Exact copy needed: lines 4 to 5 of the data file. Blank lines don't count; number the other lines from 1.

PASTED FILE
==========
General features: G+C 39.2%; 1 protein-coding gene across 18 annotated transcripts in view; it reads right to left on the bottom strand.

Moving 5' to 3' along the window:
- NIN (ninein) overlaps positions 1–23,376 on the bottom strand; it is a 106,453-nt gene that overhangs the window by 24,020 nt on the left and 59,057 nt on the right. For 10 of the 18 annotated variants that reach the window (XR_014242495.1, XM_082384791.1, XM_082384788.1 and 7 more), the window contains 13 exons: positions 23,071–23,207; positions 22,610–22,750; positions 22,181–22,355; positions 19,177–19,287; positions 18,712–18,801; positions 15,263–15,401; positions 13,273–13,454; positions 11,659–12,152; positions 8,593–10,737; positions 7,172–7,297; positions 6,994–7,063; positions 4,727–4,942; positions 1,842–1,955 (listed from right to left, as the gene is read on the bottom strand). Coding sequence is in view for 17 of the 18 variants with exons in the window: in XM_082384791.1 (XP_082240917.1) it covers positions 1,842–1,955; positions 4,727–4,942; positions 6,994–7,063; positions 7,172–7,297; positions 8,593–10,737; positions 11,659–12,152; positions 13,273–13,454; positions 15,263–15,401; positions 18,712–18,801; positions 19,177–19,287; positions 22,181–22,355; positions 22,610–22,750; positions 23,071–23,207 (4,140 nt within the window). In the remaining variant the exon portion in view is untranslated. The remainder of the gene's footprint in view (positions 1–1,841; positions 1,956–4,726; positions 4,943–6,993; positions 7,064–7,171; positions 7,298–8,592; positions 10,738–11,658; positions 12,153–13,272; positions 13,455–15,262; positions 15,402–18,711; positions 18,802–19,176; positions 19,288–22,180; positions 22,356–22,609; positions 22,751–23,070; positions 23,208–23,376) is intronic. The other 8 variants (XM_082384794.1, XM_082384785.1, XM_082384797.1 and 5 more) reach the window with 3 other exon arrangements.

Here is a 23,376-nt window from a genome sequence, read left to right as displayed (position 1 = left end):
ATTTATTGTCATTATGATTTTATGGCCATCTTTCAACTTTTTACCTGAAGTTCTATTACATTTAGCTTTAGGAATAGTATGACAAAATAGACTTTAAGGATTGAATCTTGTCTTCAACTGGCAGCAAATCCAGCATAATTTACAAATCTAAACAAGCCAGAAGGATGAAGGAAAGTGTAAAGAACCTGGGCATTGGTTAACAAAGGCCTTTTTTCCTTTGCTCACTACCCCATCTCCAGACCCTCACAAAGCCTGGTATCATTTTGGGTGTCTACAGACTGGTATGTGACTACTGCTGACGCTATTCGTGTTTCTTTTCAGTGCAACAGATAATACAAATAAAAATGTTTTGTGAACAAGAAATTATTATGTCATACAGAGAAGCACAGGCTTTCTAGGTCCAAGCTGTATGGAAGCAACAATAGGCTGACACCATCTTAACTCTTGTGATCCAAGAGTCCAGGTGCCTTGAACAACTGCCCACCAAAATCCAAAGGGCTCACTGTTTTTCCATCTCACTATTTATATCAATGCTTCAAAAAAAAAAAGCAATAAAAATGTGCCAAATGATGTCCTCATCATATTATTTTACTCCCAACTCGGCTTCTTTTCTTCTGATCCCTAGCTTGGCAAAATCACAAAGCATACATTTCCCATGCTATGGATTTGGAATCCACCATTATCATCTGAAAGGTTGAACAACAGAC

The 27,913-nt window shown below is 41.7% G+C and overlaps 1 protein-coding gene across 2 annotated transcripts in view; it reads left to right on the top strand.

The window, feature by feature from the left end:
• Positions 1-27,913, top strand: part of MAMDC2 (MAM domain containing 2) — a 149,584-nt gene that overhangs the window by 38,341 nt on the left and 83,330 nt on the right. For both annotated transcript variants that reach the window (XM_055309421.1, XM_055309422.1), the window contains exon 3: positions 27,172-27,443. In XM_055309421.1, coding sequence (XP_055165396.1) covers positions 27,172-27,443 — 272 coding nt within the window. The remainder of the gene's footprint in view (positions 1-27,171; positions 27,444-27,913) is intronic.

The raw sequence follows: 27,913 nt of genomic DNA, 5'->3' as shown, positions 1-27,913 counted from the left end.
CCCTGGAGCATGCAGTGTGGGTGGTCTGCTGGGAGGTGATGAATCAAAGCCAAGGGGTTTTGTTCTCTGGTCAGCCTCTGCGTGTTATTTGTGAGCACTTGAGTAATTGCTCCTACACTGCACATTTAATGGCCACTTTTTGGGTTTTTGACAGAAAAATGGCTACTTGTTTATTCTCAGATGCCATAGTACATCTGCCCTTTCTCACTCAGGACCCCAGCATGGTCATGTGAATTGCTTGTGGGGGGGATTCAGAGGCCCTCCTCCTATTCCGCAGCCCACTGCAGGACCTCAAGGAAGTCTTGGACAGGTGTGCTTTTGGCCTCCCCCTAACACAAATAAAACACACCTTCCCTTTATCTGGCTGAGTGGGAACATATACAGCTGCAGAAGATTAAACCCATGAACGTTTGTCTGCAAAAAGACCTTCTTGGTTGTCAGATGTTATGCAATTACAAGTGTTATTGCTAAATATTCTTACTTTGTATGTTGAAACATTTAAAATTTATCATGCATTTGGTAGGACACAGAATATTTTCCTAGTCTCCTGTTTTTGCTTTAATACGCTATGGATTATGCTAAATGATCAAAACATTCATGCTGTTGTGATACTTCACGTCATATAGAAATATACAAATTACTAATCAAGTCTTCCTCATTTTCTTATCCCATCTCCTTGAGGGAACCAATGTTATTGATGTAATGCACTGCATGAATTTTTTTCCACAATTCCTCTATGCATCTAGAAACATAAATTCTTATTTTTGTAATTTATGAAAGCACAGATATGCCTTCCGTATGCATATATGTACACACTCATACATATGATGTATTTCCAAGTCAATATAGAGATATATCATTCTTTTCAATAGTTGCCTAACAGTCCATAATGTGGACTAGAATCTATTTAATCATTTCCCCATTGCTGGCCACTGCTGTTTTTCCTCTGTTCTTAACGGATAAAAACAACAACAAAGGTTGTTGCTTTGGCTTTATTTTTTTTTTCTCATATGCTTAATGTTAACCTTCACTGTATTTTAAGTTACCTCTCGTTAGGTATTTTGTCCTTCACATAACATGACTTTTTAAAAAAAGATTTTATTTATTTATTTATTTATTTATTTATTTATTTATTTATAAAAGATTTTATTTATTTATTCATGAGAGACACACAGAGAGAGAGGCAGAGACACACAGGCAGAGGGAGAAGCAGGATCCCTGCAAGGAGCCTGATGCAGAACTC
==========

Here is a 23,376-nt window from a genome sequence, read left to right as displayed (position 1 = left end):
ATTTATTGTCATTATGATTTTATGGCCATCTTTCAACTTTTTACCTGAAGTTCTATTACATTTAGCTTTAGGAATAGTATGACAAAATAGACTTTAAGGATTGAATCTTGTCTTCAACTGGCAGCAAATCCAGCATAATTTACAAATCTAAACAAGCCAGAAGGATGAAGGAAAGTGTAAAGAACCTGGGCATTGGTTAACAAAGGCCTTTTTTCCTTTGCTCACTACCCCATCTCCAGACCCTCACAAAGCCTGGTATCATTTTGGGTGTCTACAGACTGGTATGTGACTACTGCTGACGCTATTCGTGTTTCTTTTCAGTGCAACAGATAATACAAATAAAAATGTTTTGTGAACAAGAAATTATTATGTCATACAGAGAAGCACAGGCTTTCTAGGTCCAAGCTGTATGGAAGCAACAATAGGCTGACACCATCTTAACTCTTGTGATCCAAGAGTCCAGGTGCCTTGAACAACTGCCCACCAAAATCCAAAGGGCTCACTGTTTTTCCATCTCACTATTTATATCAATGCTTCAAAAAAAAAAAGCAATAAAAATGTGCCAAATGATGTCCTCATCATATTATTTTACTCCCAACTCGGCTTCTTTTCTTCTGATCCCTAGCTTGGCAAAATCACAAAGCATACATTTCCCATGCTATGGATTTGGAATCCACCATTATCATCTGAAAGGTTGAACAACAGAC